Investors across the world have been pinning their hopes on the notion that the downturn may be ending. In most markets this is wishful thinking but in China the latest data really do appear to point to "bamboo shoots of recovery", as The Economist puts it. China's $585bn stimulus package is bearing fruit.
GDP growth fell to 6.1% year-on-year in the first quarter, the lowest such figure since 1992. But compared with the fourth quarter, there has been a strong improvement. China's statisticians don't calculate growth in this way, but JPMorgan reckons that GDP increased by an annualised 6% between January and March after almost stalling in the autumn; according to Citigroup, the annualised increase in the first quarter was around 5%, after less than 1% in the fourth quarter.
Industrial production, one of the more reliable indicators of overall growth, increased by an annual 8.3% in March, double the pace in the first two months of 2009. Fixed asset investment, a key driver of growth, is looking healthy, registering a 30% annual rise in March, the strongest figure since October 2007. Retail sales growth, helped by discounts and tax breaks, also rebounded from February, gaining 14.7% year-on-year in March. Economists have nudged up their forecasts for 2009; RBS, for instance, is now pencilling in growth of 7%, up from 5%, while the central bank insists it is on track for its 8% target.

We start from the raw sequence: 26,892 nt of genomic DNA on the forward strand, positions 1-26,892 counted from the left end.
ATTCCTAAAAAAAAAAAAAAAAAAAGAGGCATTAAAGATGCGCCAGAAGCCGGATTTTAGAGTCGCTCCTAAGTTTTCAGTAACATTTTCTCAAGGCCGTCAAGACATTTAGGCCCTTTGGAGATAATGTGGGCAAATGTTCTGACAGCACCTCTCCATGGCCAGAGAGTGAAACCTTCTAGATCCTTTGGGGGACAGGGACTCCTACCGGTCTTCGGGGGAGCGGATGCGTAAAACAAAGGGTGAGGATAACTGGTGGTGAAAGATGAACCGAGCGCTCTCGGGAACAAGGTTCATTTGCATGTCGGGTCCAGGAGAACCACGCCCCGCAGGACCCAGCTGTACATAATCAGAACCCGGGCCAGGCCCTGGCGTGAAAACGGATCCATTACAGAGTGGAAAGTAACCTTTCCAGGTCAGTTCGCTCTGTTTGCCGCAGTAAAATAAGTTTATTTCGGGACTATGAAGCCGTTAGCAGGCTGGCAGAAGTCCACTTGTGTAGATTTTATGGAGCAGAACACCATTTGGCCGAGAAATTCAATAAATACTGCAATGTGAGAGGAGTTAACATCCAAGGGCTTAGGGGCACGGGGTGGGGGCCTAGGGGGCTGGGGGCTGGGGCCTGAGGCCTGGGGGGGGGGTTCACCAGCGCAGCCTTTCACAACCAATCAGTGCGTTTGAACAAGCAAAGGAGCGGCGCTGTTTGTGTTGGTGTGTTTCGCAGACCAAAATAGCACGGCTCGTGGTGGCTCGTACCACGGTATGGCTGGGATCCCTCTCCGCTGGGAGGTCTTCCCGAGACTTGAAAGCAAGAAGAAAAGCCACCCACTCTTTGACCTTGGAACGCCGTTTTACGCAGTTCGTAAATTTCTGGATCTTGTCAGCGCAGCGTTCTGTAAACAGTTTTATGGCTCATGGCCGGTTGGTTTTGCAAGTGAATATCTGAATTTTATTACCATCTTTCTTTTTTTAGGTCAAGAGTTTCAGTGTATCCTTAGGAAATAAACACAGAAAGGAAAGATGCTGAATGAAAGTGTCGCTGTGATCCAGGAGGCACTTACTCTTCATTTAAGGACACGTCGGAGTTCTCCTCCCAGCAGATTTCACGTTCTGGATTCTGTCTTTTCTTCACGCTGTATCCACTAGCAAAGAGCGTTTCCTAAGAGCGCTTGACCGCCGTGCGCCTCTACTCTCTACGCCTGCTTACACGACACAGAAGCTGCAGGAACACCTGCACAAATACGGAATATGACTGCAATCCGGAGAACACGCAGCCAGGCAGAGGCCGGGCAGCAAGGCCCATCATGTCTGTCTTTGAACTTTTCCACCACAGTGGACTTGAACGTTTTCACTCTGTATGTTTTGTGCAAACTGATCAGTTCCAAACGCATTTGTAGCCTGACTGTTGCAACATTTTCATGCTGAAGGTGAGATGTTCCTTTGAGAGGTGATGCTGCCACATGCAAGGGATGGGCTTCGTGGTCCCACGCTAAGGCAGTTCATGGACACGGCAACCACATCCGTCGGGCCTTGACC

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The figures suggest that the pace of growth may have bottomed out, but that doesn't mean it's going to shoot up to 2006/2007 levels from here. Progress so far has been underpinned by exploding bank loan growth since the government lifted lending quotas a few months ago; loans are growing at an unsustainable 30% year-on-year, the fastest clip in over a decade. New loans in the first quarter totalled RMB4.6trn, about as much as 2008's overall figure.
Loan growth is now likely to be curbed given that officials are already worried about increasing non-performing loans and creating asset bubbles according to Credit Suisse, up to 40% of the new money lent by banks could be seeping into stocks and property.
Demand growth fuelled by loans has hitherto been concentrated in the state-owned industrial sector, says Capital Economics. Once it slows, the private sector may not increase investment much, given that it typically relies on profits rather than bank lending, and earnings are on the slide.
Meanwhile, exports are still in decline down an annual 17% in March as global demand remains lacklustre. At the same time, long-term sustainable consumption growth won't emerge until reforms to improve health care and construct a social safety net reduce households' incentive to hoard money. All in all, China is still "just the least sick patient on the ward", says John Foley on Breakingviews.
Chinese stocks, however, have zoomed ahead of the fundamentals, says Morgan Stanley. The MSCI China index up 66% since October looks pricey on a 2009 p/e of 13, especially with its earnings likely to fall by 15% rather than expand by 2% as the consensus expects. Morgan Stanley thinks the index will finish the year around 18% below its current level.
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